Sunday, December 13, 2009
Advice for Undergraduates?
Massachusetts is, by my rough count, one of only six states without a public law school. But not for long, it seems. The public University of Massachusetts (UMASS) has recently approved a proposal to acquire the private Southern New England School of Law (SNESL), a move that will create the state's first public law school.
Although the UMASS acquisition of SNESL will not increase the total number of American law schools, it will give more students the chance to attend law school: under the plan, enrollment will increase from 235 to 559 students. And with a new law school set to open in Dallas in 2011 and the new University of California, Irvine, School of Law, hoping eventually to grow to 600, there will be even more opportunities for law school applicants.
In the face of high demand for law school admissions (in 2008, for example, 82,000 students applied and 55,500 were admitted), the likely increase in applications this year, and given these recent developments, I am wondering how to advise undergraduates who ask me for advice about whether to go to law school.
I suspect that future law school graduates may have difficulty finding employment in law. That said, I am convinced that law school is not just for those who wish to one day practice law. The skills developed in law school are transferable to other disciplines, and are superb preparation for non-law employment. And there is, and will always be, a demand for law school graduates who possess strong analytical abilities and can think creatively, read critically, and write persuasively.
What do/would you advise an undergraduate?
(As an aside, anyone care to guess which are the five states, excluding Massachusetts, without a public law school?)
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I would advise the undergraduate not to go to law school.
(Think Project Mayhem.)
Posted by: James Grimmelmann | Dec 13, 2009 11:21:36 PM
Alaska and Rhode Island lack public law schools.
Yeah, I'd advise against law school unless the kid's family is established in law, hopefully w/ a small firm they own--kinda like medicine these days--if you're family's not putting you into a nice private practice you're f&*%d.
Posted by: w00t | Dec 13, 2009 11:27:14 PM
I believe Oklahoma just has two law schools--OKC and TU--neither public.
Posted by: Abby | Dec 14, 2009 12:01:10 AM
Oklahoma has the University of Oklahoma. In addition to Alaska and Rhode Island: New Hampshire, Delaware, and Vermont.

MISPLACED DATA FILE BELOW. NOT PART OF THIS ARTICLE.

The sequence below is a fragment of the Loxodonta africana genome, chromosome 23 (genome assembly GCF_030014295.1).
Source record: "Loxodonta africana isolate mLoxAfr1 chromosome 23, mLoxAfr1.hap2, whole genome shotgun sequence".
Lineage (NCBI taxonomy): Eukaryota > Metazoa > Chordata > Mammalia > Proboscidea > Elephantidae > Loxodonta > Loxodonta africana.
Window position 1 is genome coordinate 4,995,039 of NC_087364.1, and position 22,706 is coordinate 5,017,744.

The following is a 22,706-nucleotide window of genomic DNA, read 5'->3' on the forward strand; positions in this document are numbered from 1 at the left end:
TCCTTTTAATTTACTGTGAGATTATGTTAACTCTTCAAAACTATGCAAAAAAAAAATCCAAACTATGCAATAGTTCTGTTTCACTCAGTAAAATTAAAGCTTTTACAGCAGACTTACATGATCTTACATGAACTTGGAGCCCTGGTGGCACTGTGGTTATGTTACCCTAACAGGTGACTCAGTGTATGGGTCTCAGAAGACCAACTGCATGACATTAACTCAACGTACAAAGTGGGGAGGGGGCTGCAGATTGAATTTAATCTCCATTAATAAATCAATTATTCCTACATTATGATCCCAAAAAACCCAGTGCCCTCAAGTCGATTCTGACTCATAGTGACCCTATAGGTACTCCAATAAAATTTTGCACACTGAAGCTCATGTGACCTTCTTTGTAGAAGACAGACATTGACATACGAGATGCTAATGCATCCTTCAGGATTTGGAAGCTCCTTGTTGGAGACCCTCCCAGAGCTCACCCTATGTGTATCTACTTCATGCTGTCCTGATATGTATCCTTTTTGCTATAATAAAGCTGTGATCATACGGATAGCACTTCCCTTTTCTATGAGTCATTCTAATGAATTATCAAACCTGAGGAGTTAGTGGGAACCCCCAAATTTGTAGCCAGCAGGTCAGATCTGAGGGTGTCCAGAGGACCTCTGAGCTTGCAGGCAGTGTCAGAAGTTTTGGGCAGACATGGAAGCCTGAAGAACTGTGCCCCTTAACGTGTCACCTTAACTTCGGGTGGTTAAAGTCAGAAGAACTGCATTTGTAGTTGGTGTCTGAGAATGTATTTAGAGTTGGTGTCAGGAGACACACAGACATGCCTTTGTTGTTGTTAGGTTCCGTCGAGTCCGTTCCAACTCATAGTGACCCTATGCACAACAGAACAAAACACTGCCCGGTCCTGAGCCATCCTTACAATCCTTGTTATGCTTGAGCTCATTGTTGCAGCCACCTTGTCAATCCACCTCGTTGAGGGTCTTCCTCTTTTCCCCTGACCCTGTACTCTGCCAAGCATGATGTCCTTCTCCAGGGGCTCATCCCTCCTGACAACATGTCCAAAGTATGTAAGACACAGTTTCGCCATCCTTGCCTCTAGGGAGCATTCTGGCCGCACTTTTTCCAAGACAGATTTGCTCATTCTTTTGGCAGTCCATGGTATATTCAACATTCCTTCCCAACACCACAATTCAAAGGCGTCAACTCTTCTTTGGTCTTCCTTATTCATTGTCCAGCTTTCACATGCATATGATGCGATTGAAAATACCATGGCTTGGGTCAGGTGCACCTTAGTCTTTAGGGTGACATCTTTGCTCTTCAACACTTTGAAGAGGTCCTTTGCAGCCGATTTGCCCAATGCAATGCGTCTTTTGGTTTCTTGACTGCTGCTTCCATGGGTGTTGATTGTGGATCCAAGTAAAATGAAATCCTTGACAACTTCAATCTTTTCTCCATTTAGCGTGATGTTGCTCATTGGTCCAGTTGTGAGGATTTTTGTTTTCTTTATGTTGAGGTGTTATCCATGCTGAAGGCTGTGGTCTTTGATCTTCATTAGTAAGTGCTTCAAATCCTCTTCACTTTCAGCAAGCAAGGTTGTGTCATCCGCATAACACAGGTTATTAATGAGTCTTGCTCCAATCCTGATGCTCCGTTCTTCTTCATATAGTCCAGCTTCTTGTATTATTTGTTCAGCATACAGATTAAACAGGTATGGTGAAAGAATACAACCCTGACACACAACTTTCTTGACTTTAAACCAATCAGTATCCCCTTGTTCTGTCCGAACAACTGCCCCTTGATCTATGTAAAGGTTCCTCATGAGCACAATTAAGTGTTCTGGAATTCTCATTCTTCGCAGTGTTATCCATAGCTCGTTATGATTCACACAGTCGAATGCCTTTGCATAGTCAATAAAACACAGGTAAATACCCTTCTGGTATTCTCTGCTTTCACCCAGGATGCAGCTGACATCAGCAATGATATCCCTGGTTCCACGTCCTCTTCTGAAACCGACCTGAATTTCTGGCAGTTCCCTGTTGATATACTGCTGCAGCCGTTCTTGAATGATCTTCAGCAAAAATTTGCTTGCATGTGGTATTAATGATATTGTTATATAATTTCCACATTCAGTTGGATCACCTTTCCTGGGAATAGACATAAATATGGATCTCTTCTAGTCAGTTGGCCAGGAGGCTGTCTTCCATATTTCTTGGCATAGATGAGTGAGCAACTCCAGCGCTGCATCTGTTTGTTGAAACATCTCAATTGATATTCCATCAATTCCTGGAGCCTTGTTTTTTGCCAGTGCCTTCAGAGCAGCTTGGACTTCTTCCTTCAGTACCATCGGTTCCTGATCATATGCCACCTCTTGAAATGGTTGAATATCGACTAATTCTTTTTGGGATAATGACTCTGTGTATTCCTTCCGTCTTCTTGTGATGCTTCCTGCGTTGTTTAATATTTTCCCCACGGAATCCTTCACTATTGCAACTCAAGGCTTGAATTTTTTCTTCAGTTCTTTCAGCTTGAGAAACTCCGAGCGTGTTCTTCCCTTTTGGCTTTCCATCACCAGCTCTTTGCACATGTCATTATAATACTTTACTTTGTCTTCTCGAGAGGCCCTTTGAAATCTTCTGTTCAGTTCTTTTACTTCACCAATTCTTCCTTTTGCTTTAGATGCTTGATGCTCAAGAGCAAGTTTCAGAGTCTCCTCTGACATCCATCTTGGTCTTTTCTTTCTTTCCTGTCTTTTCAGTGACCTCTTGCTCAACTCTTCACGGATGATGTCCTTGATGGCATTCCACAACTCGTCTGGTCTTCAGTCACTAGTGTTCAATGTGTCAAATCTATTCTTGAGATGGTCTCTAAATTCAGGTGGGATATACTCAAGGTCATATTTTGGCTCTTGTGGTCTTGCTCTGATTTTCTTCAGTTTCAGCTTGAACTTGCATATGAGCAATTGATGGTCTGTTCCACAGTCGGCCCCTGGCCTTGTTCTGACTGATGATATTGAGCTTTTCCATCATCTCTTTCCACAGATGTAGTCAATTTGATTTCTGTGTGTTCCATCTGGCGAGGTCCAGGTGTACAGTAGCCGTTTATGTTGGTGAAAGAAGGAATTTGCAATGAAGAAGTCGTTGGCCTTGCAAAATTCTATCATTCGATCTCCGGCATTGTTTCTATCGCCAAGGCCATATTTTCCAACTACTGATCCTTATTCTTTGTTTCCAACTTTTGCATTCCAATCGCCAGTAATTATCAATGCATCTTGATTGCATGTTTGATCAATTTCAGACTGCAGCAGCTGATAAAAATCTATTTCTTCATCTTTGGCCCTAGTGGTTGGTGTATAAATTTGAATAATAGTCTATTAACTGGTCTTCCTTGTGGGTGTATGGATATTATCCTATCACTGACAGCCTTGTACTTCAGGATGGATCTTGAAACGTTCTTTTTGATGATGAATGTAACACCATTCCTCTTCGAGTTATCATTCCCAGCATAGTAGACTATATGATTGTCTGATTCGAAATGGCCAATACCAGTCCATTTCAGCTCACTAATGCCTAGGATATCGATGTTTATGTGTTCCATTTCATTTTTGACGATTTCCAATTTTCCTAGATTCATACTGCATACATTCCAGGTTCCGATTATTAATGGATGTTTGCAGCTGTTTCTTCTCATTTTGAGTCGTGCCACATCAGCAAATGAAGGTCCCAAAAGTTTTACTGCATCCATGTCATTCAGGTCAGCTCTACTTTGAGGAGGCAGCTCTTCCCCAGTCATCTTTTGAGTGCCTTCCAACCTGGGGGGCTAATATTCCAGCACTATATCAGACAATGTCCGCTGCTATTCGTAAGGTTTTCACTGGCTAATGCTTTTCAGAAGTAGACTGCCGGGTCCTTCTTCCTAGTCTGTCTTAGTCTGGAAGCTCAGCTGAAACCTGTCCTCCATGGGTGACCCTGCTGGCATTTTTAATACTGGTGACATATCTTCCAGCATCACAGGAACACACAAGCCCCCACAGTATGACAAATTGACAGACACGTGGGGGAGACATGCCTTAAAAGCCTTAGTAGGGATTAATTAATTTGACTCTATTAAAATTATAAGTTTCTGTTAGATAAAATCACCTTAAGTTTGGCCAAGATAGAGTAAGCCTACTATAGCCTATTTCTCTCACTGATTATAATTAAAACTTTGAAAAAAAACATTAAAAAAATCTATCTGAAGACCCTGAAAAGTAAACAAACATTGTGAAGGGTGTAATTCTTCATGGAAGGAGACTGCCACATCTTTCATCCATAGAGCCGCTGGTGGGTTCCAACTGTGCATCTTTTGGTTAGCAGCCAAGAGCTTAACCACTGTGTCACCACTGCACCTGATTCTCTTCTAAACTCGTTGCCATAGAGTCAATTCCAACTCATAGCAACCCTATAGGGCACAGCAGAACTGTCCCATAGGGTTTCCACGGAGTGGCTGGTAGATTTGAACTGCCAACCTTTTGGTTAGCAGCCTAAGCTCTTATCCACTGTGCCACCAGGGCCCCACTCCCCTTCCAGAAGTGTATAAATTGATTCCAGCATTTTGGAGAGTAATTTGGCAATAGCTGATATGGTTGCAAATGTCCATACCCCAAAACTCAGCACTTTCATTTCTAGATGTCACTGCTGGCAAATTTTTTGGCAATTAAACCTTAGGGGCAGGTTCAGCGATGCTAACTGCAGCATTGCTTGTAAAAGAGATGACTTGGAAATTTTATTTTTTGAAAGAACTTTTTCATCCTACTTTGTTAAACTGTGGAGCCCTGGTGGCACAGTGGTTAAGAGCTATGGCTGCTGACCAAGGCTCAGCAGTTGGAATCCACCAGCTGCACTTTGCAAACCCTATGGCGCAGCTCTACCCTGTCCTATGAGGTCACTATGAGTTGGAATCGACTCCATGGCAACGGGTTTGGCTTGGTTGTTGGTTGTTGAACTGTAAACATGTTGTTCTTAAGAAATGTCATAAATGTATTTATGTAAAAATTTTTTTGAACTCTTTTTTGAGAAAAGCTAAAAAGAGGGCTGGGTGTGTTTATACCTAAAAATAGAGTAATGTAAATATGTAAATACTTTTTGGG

Posted by: Howard Wasserman | Dec 14, 2009 6:56:23 AM
I wouldn't say that law school can't be a nice bridge to non-law careers, but I would wager that it's rarely worth the high five or low six figures of student loan debt most students incur in getting it. If you can go for free or very cheap, sure. Otherwise, be very careful.
Posted by: Katie | Dec 14, 2009 8:26:02 AM
"And there is, and will always be, a demand for law school graduates who possess strong analytical abilities and can think creatively, read critically, and write persuasively."
No, there will not always be such a demand. See, e.g., the current job market. Moreover, law school does not teach students to "think creatively" or "write persuasively" (although I would argue it does teach students to "read critically"). I doubt law schools can do the former, although they certainly should spend more time on the latter.
Moreover, it is one of the great myths that just having a law degree is good for any career. I suspect if you look at most of those trained as lawyers who have found great success in another field, they first practiced -- and it was that credential (a practicing lawyer, rather than just a JD) and the skills they learned in that job that allowed them to move into other areas. Either that, or the law degree played no role in their future success.
Posted by: anon | Dec 14, 2009 9:08:27 AM
Many countries set the bar for bar admission much higher than the US does. The predictable result is that fewer law graduates go into litigation. The number that always buzzes around here in the Netherlands, where bar admission takes 1½ years of apprenticeships and exams, is 10%. The rest give legal advice in some other capacity, or go into different jobs entirely.
Arguably, there are way too many lawyers (as in: litigators) in America already. But it doesn't follow that there are also too many jurists (as in: people with law degrees).
Posted by: Martin Holterman | Dec 14, 2009 12:48:27 PM
Howard, you got all five states! You therefore win this edition of Prawfs Trivia!
Enjoy your virtual prize: http://school.discoveryeducation.com/clipart/images/a-trophy.gif.
Posted by: Richard Albert | Dec 14, 2009 4:21:21 PM
Seconding Katie and anon. Personally, I would advise them to seek a path that will give them real (genuine) expertise in a field and to then attend law school after that, if they still want to. Five or more years of experience doing legitimate work (grad school might count, depending on the subject) will position them to have something real to contribute after law school.
The world (America, in particular) does not need more law school grads who have never held a real job or developed an expertise in anything, unless they are shockingly bright, and the vast majority people simply don't fall into this category.
Posted by: Spoiled White Kid | Dec 15, 2009 4:52:18 PM
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